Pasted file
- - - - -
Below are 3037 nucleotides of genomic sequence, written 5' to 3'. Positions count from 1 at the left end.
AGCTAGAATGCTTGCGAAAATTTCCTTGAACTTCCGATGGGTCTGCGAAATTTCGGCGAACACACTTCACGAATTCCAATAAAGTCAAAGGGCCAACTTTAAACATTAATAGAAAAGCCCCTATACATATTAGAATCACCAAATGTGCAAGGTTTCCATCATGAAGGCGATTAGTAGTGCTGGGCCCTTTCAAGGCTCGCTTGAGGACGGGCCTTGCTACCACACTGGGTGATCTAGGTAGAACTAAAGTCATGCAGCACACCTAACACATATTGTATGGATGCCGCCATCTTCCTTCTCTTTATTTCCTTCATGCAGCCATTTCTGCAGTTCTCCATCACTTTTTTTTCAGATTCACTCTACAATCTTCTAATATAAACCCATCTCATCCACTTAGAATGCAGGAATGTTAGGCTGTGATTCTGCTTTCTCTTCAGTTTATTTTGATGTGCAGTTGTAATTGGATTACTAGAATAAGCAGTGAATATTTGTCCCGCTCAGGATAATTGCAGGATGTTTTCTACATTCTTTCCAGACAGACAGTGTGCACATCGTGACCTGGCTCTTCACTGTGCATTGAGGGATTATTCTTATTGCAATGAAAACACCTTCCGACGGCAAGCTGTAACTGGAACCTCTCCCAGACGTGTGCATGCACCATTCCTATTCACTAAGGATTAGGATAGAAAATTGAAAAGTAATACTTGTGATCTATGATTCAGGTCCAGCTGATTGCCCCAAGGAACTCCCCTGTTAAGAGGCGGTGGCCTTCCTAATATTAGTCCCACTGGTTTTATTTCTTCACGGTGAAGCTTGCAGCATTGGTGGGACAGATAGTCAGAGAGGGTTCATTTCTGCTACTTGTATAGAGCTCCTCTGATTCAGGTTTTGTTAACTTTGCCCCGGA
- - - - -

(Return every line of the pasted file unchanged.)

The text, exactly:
Below are 3037 nucleotides of genomic sequence, written 5' to 3'. Positions count from 1 at the left end.
AGCTAGAATGCTTGCGAAAATTTCCTTGAACTTCCGATGGGTCTGCGAAATTTCGGCGAACACACTTCACGAATTCCAATAAAGTCAAAGGGCCAACTTTAAACATTAATAGAAAAGCCCCTATACATATTAGAATCACCAAATGTGCAAGGTTTCCATCATGAAGGCGATTAGTAGTGCTGGGCCCTTTCAAGGCTCGCTTGAGGACGGGCCTTGCTACCACACTGGGTGATCTAGGTAGAACTAAAGTCATGCAGCACACCTAACACATATTGTATGGATGCCGCCATCTTCCTTCTCTTTATTTCCTTCATGCAGCCATTTCTGCAGTTCTCCATCACTTTTTTTTCAGATTCACTCTACAATCTTCTAATATAAACCCATCTCATCCACTTAGAATGCAGGAATGTTAGGCTGTGATTCTGCTTTCTCTTCAGTTTATTTTGATGTGCAGTTGTAATTGGATTACTAGAATAAGCAGTGAATATTTGTCCCGCTCAGGATAATTGCAGGATGTTTTCTACATTCTTTCCAGACAGACAGTGTGCACATCGTGACCTGGCTCTTCACTGTGCATTGAGGGATTATTCTTATTGCAATGAAAACACCTTCCGACGGCAAGCTGTAACTGGAACCTCTCCCAGACGTGTGCATGCACCATTCCTATTCACTAAGGATTAGGATAGAAAATTGAAAAGTAATACTTGTGATCTATGATTCAGGTCCAGCTGATTGCCCCAAGGAACTCCCCTGTTAAGAGGCGGTGGCCTTCCTAATATTAGTCCCACTGGTTTTATTTCTTCACGGTGAAGCTTGCAGCATTGGTGGGACAGATAGTCAGAGAGGGTTCATTTCTGCTACTTGTATAGAGCTCCTCTGATTCAGGTTTTGTTAACTTTGCCCCGGA